Ill-timed fund-raising by selling shares can mar a company’s earnings momentum. But this may not be true for Apollo Tyres Ltd. To expand capacity, the firm made a preferential issue of warrants to promoters, convertible into equity shares in 18 months. The equity will be diluted by 1% from the present 504 million shares, which have a face value of Rs.1 each.
Although this may not impact earnings much, Apollo Tyres may in the medium- to long-term raise more money. If it exercises the approval to raise $150 million (around Rs.827 crore today) through the qualified institutional placement route, there would be a dilution of 15-20% in equity and earnings. This will certainly impact earnings growth, even as capital expenditure affects return ratios such as return on equity and capital employed.
That said, the magnitude of the impact hinges on rubber prices. For now and for some quarters ahead, Apollo Tyres will get help from falling rubber prices—at Rs.159/kg, it is 33% down from its peak rate. And the benefits from this will trickle down from the first quarter of fiscal 2014. During the September quarter, the 3 percentage point improvement in operating margin from a year ago fell below analysts’ expectations, as the company had high-cost inventory of rubber.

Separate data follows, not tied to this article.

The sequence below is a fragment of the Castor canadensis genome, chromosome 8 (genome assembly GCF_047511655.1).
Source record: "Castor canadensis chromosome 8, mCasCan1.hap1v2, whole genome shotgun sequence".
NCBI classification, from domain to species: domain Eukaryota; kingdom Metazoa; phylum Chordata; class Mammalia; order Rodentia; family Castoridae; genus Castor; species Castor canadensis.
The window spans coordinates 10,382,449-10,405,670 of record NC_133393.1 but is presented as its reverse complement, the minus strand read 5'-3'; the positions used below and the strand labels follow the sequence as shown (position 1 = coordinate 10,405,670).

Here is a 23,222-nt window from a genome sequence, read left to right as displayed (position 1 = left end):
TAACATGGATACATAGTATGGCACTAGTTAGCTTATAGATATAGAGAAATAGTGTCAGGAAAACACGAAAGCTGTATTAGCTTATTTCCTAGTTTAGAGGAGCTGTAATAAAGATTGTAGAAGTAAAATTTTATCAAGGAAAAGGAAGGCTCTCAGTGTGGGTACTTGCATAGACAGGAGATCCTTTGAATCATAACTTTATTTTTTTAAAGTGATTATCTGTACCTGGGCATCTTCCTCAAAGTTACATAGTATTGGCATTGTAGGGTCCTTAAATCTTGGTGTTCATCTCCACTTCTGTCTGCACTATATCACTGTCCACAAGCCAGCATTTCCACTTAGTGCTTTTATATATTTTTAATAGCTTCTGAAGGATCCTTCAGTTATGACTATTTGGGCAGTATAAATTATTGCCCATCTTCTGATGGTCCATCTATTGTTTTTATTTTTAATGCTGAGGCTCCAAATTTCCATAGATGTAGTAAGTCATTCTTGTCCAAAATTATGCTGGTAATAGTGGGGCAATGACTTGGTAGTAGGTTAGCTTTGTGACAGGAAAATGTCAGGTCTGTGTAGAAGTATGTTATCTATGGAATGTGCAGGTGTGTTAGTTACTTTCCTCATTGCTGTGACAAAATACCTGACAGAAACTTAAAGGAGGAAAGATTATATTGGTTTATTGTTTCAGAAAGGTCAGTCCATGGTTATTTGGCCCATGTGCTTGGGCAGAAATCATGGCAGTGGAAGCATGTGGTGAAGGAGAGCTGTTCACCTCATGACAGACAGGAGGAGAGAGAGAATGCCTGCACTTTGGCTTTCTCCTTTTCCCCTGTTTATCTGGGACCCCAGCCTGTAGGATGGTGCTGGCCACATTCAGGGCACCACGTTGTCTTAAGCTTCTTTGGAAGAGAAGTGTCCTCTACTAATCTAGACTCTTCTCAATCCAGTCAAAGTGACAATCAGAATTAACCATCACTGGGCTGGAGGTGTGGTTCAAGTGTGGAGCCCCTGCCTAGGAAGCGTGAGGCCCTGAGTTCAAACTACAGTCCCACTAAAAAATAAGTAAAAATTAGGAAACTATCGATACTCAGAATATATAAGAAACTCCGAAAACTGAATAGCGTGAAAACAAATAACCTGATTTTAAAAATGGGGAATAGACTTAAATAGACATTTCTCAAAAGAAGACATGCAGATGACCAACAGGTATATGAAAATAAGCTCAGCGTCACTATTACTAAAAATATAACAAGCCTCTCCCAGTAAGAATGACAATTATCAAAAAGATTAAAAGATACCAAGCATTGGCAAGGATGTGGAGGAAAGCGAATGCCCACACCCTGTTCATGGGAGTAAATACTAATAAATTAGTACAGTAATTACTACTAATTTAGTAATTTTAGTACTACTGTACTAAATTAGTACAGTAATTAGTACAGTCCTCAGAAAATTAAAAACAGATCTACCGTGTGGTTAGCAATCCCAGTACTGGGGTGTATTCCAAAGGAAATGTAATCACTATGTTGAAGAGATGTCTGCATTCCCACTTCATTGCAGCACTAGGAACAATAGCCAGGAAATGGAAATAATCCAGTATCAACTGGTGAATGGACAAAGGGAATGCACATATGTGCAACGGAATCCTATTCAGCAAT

Stable rubber prices will help improve profitability, even as the after-sales market for tyres in the country improves. The September quarter also mirrored this trend, as domestic market revenue jumped by 23% and comprised more than two-thirds of consolidated revenue. Robust winter sales in Europe will add to consolidated revenue for the next couple of quarters.
Robust sales and falling rubber prices should improve profit margins and net profit until fiscal 2014. According to Surjit Arora, analyst, Prabhudas Lilladher Pvt. Ltd, “Apollo’s earnings growth trajectory is unlikely to be under pressure on account of current equity dilution. In fact, the return on equity is likely to move up to around 19% by fiscal 2014 from the present 15%.”
Under the present circumstances, analysts concede that the one-year estimated earnings per share (EPS) is discounted around six times. Even in the event of a 15-20% dilution, the future EPS is discounted around seven times, leaving room for appreciation. Stable or falling rubber prices would only protect downsides and improve valuations from current levels.